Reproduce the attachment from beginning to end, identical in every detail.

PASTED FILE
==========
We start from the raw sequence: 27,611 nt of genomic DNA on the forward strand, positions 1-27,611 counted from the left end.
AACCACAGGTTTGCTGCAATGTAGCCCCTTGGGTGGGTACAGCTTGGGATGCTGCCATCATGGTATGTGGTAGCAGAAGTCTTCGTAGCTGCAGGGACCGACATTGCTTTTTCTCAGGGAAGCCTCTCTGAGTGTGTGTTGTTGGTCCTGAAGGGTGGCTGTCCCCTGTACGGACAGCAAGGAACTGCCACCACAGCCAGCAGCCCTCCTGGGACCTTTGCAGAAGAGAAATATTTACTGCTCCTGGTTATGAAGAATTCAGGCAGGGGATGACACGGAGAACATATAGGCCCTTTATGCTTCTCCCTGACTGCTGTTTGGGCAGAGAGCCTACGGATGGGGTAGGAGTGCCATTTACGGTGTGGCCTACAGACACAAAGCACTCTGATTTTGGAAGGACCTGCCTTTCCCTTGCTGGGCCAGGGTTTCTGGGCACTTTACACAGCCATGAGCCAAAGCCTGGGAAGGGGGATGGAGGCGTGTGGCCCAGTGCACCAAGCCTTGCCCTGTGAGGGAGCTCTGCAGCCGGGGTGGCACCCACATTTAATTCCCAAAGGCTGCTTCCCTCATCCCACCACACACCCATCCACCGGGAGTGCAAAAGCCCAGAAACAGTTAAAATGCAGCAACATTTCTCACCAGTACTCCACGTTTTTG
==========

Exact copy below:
We start from the raw sequence: 27,611 nt of genomic DNA on the forward strand, positions 1-27,611 counted from the left end.
AACCACAGGTTTGCTGCAATGTAGCCCCTTGGGTGGGTACAGCTTGGGATGCTGCCATCATGGTATGTGGTAGCAGAAGTCTTCGTAGCTGCAGGGACCGACATTGCTTTTTCTCAGGGAAGCCTCTCTGAGTGTGTGTTGTTGGTCCTGAAGGGTGGCTGTCCCCTGTACGGACAGCAAGGAACTGCCACCACAGCCAGCAGCCCTCCTGGGACCTTTGCAGAAGAGAAATATTTACTGCTCCTGGTTATGAAGAATTCAGGCAGGGGATGACACGGAGAACATATAGGCCCTTTATGCTTCTCCCTGACTGCTGTTTGGGCAGAGAGCCTACGGATGGGGTAGGAGTGCCATTTACGGTGTGGCCTACAGACACAAAGCACTCTGATTTTGGAAGGACCTGCCTTTCCCTTGCTGGGCCAGGGTTTCTGGGCACTTTACACAGCCATGAGCCAAAGCCTGGGAAGGGGGATGGAGGCGTGTGGCCCAGTGCACCAAGCCTTGCCCTGTGAGGGAGCTCTGCAGCCGGGGTGGCACCCACATTTAATTCCCAAAGGCTGCTTCCCTCATCCCACCACACACCCATCCACCGGGAGTGCAAAAGCCCAGAAACAGTTAAAATGCAGCAACATTTCTCACCAGTACTCCACGTTTTTG